During his 10-day trip to the United States, Francis, whose church is firmly against same-sex relationships, had not specifically addressed the national controversy sparked by the arrest of Kentucky county clerk Kim Davis. But he did so on his trip back to the Vatican after taking questions from reporters.
“Conscientious objection must enter into every juridical structure because it is a right,” said Francis, in Italian, while on his return flight to Rome. He was specifically asked by a reporter, according to Reuters, if he supported government officials who refused to issue marriage licenses to gay couples.
“If someone does not allow others to be a conscientious objector, he denies a right.”
“I can’t have in mind all cases that can exist about conscientious objection but, yes, I can say that conscientious objection is a right that is a part of every human right,” he said. “And if someone does not allow others to be a conscientious objector, he denies a right.”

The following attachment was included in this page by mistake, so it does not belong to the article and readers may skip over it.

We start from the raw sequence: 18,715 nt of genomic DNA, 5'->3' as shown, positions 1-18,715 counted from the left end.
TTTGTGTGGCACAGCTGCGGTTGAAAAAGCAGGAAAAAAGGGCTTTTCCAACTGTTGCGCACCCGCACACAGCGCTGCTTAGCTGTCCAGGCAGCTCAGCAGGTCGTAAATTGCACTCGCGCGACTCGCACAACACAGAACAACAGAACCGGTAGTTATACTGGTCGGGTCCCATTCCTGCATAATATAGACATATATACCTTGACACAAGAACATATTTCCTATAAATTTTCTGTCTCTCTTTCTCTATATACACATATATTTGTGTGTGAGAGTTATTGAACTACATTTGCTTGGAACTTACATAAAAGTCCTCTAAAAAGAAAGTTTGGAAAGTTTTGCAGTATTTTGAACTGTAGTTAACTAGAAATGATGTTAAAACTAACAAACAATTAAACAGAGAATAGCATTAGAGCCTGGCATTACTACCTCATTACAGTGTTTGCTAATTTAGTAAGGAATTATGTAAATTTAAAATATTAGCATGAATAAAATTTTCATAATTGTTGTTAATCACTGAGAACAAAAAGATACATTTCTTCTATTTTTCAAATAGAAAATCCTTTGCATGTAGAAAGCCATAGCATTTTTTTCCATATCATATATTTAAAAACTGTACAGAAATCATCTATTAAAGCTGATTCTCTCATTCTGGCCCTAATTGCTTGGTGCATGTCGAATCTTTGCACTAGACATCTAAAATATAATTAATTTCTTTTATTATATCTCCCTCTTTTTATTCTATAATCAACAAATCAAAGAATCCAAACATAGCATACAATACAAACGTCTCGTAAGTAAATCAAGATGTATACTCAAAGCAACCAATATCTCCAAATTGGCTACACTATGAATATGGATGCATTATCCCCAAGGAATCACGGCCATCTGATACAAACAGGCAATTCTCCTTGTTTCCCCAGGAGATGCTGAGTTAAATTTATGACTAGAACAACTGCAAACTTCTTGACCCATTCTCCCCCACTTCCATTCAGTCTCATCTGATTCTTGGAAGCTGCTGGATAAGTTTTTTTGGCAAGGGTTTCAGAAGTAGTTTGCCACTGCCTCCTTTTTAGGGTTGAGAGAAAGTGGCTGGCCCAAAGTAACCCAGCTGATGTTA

Conscientious objection has to be respected by the law, Frances said, “Otherwise we would end up in a situation where we select what is a right, saying: ‘This right has merit, this one does not.’”
During a speech at Independence Hall in Philadelphia last week, Francis said that “religious freedom” was the right to worship God, but that “religious liberty … transcends places of worship and the private sphere of individuals and families.”
Francis warned equally against “forms of modern tyranny” that seek to “suppress religious freedom” and those who would use religion as “a pretext for hatred and brutality.”
Francis asked the religious—Christians and followers of other faiths—to “join their voices in calling for peace, tolerance, and respect for the dignity and rights of others.”